Cyberwarfare / Nation-State Attacks
Fraud Management & Cybercrime
Seized Websites Spoofing the Singapore Monetary Exchange Cost Victims $10 Million
The U.S. government seized seven cryptocurrency domains used in an extensive pig-butchering scam that cost a handful of victims over $10 million.
“Pig butchering” is a scam in which fraudsters use phony online personalities to lure innocent victims into giving up their crypto assets.
“Scammers encounter victims on dating apps, social media websites or even random texts masquerading as a wrong number,” the U.S. Justice Department said. “They initiate relationships with victims and slowly gain their trust, eventually introducing the idea of making a business investment using cryptocurrency.”
Between May and August 2022, scammers defrauded five victims in the United States by using the seven seized domains, which were all spoofed domains of the Singapore International Monetary Exchange.
Scammers persuaded victims to invest in fraudulent cryptocurrency investment platforms, and once the money was sent, the scammers vanished.
The cybercriminals gained the victims’ trust by rewarding their investments with supposed balance increases and, in some cases, allowing small withdrawals.
In this case, victims sent funds to a deposit address that the scammers provided through the seven seized domain names. These funds were immediately transferred through several private wallets and swapping services in efforts to conceal the trail.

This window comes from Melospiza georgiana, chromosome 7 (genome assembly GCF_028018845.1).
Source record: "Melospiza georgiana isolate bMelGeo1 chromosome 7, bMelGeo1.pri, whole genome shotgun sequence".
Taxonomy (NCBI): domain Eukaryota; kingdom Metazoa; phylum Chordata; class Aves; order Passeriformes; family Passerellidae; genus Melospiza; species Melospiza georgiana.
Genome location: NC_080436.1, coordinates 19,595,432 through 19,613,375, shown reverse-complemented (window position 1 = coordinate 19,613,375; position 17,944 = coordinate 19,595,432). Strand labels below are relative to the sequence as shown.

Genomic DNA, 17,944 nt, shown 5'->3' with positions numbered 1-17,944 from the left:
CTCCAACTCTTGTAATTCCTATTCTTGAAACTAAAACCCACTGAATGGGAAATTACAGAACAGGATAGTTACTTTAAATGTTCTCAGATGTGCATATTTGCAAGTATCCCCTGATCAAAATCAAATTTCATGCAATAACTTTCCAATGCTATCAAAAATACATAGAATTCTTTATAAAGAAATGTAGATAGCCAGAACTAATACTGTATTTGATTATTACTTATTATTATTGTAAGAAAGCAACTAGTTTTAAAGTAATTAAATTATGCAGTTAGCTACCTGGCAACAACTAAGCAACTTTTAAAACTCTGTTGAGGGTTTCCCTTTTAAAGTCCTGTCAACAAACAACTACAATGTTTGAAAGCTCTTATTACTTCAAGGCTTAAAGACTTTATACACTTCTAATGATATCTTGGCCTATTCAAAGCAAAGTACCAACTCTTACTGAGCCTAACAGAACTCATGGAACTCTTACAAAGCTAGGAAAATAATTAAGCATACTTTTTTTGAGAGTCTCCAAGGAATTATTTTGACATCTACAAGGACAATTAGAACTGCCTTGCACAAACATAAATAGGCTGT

The latest development comes after an indictment was unsealed last month in federal court in Brooklyn, charging 11 individuals with various offenses, including money laundering conspiracy, wire fraud conspiracy, bank fraud conspiracy, passport fraud conspiracy, aggravated identity theft and conspiring to operate an unlicensed money-transmitting business. FBI Assistant Director-in-Charge Michael J. Driscoll says in a statement that “pig butchering” is an apt name for the scam.
“For once, the name of a scam reflects the grotesque nature of the harm it causes. We allege these fraudsters bled dry each of their victims and then used the money to set up fake cryptocurrency accounts,” Driscoll says.
In October, researchers from cybersecurity firm Proofpoint said they spent three months pretending to be victims and have identified 55 web domains used to host fake investment platforms (see: ‘Pig Butchering’ Online Scam Sweeping English Speakers).
The scammers’ tactics were exposed in China, where the scam originated, and in surrounding countries. That may explain the rise of reported cases in English-speaking countries, Proofpoint said.
In April, the FBI warned Americans against the scam, saying it begins with perpetrators looking for victims on social media sites, including dating sites. Then the perpetrators move the conversation to WhatsApp or Telegram.
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